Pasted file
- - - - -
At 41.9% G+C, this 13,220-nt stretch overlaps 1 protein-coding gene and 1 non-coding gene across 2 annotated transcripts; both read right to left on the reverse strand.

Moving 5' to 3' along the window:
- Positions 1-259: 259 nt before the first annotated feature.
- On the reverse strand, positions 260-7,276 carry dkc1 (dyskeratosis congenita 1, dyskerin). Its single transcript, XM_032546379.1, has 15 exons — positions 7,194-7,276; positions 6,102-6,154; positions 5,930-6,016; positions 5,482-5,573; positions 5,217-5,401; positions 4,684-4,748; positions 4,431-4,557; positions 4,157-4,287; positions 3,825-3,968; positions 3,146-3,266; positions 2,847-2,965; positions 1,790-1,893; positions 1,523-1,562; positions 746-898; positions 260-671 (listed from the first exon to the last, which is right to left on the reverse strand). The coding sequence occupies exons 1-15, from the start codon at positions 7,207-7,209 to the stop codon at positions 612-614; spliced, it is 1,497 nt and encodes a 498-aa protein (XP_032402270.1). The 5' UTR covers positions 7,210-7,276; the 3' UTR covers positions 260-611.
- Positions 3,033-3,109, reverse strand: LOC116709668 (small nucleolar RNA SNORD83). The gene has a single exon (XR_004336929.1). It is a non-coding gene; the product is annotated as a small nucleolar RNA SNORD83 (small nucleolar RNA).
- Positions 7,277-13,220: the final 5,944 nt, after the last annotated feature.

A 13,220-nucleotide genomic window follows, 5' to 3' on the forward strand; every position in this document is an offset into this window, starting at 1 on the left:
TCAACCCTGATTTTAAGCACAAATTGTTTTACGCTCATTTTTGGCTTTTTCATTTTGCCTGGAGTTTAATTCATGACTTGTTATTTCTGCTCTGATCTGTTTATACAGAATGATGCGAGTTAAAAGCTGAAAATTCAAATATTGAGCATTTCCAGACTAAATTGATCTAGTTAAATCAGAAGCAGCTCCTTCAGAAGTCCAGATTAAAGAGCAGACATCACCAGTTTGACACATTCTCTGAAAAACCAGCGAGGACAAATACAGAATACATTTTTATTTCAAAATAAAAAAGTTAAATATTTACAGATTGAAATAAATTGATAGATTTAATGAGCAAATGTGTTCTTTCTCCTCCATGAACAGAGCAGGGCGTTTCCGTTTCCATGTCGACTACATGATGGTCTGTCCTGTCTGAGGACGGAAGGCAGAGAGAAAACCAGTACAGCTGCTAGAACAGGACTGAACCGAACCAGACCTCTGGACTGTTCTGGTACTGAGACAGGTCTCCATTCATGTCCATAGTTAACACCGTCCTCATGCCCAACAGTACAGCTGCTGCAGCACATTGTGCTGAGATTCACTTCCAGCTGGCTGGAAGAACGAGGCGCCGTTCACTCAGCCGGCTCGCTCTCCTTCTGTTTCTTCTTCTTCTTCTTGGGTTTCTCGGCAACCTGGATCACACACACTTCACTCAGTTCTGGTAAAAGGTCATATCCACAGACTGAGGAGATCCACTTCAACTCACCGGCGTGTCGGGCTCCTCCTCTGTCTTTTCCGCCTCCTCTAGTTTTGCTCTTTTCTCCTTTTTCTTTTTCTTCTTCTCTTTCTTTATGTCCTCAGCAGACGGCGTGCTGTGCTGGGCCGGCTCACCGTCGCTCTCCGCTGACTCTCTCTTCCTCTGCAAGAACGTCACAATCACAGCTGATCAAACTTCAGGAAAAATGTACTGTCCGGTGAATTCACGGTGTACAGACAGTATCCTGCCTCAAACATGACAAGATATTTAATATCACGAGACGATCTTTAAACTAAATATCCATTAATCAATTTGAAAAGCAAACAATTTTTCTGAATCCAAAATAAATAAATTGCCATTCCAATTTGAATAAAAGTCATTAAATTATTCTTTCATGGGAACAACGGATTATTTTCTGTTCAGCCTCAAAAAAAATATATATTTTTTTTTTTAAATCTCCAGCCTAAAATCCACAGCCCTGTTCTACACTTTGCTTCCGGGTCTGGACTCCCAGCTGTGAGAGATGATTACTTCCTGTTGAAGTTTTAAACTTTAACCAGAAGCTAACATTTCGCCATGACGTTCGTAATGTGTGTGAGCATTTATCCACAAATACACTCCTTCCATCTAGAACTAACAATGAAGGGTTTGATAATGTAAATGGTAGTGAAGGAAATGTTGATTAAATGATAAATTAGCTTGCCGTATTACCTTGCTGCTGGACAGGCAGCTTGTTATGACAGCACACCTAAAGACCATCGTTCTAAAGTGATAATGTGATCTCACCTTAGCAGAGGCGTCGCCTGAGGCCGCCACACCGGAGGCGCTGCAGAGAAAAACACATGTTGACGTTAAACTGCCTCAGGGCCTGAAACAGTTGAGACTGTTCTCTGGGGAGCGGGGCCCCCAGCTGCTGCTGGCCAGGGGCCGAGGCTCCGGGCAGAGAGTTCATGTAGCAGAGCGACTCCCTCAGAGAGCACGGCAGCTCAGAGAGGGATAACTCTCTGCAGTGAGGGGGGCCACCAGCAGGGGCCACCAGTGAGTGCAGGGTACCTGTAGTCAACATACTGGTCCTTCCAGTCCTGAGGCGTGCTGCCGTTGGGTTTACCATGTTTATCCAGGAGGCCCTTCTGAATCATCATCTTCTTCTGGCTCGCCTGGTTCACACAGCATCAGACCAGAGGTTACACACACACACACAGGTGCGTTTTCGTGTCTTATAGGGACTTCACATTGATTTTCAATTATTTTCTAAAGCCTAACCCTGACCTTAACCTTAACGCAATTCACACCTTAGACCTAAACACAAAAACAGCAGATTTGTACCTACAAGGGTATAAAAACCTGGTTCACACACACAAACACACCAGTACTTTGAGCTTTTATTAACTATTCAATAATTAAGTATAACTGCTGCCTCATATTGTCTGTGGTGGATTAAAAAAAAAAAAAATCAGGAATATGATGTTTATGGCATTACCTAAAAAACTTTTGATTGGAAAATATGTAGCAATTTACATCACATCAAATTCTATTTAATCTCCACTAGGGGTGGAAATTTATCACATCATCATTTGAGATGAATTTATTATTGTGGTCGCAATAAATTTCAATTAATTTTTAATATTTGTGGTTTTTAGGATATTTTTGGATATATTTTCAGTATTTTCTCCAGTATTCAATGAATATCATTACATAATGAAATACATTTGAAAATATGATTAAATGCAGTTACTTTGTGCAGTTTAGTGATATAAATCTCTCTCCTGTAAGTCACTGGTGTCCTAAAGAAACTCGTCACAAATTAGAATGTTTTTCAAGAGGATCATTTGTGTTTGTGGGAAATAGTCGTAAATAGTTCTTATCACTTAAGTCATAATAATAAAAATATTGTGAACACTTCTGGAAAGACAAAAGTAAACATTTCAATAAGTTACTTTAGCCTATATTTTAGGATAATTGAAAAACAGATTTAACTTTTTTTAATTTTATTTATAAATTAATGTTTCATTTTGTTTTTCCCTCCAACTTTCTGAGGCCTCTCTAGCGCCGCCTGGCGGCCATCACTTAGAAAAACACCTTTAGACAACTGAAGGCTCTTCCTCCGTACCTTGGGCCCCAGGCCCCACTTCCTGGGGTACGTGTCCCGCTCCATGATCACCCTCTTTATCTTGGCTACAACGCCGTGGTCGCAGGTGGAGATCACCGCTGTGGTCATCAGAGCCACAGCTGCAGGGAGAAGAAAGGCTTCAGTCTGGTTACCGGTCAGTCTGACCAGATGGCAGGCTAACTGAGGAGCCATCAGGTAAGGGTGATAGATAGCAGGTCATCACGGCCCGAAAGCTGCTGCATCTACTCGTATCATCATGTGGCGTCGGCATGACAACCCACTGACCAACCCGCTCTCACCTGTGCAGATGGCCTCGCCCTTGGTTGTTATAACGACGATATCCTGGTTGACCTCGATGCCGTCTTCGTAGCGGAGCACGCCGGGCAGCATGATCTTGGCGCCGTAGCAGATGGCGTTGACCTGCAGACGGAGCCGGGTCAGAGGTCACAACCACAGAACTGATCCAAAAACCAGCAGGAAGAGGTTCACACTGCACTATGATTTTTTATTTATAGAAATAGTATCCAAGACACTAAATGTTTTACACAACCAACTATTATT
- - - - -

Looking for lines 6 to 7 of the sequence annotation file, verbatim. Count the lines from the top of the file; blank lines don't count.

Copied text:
- Positions 7,277-13,220: the final 5,944 nt, after the last annotated feature.

A 13,220-nucleotide genomic window follows, 5' to 3' on the forward strand; every position in this document is an offset into this window, starting at 1 on the left: